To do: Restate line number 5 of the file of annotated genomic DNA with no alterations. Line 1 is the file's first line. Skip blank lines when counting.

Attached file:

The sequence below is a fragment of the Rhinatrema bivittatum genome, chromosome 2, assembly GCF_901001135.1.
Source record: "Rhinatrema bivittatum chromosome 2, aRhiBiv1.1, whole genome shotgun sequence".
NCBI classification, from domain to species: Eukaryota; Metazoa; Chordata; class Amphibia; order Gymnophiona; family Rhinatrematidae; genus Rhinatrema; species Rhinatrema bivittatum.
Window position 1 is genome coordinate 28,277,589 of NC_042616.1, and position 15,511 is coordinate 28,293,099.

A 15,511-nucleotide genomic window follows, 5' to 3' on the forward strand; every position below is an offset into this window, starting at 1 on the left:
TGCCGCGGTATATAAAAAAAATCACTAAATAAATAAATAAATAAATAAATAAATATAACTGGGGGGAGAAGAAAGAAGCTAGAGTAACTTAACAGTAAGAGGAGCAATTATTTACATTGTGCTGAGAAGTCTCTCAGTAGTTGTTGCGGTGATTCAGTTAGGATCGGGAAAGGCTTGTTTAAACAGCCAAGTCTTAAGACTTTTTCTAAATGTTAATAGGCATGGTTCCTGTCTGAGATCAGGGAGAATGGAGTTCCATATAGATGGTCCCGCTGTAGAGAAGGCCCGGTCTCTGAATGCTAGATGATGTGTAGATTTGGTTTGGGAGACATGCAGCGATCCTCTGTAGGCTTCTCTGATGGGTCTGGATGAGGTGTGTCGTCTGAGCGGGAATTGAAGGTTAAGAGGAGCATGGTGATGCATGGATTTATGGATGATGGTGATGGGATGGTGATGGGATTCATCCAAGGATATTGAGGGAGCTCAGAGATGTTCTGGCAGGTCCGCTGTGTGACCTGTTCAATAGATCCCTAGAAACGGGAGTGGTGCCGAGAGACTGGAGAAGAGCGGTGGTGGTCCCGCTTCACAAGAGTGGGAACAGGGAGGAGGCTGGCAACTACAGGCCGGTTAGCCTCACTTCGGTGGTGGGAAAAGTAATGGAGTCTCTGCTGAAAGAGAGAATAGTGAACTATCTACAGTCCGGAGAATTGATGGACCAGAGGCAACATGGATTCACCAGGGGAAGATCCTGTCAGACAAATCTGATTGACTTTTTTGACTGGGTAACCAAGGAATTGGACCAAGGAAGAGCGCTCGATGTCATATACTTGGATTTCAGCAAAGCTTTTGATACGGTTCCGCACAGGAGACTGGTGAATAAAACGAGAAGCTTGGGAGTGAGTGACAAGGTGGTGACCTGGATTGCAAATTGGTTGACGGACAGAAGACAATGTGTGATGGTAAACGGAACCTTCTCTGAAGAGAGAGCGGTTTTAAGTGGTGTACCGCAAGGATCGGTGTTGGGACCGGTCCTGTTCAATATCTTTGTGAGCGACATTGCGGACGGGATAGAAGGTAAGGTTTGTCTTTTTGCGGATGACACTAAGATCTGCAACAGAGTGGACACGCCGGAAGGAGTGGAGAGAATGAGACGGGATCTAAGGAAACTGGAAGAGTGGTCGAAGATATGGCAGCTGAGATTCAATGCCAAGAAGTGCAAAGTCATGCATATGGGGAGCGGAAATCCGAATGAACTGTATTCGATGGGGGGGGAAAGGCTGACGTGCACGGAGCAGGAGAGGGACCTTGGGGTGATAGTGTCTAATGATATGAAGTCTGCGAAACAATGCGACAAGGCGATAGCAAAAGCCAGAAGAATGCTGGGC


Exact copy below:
A 15,511-nucleotide genomic window follows, 5' to 3' on the forward strand; every position below is an offset into this window, starting at 1 on the left: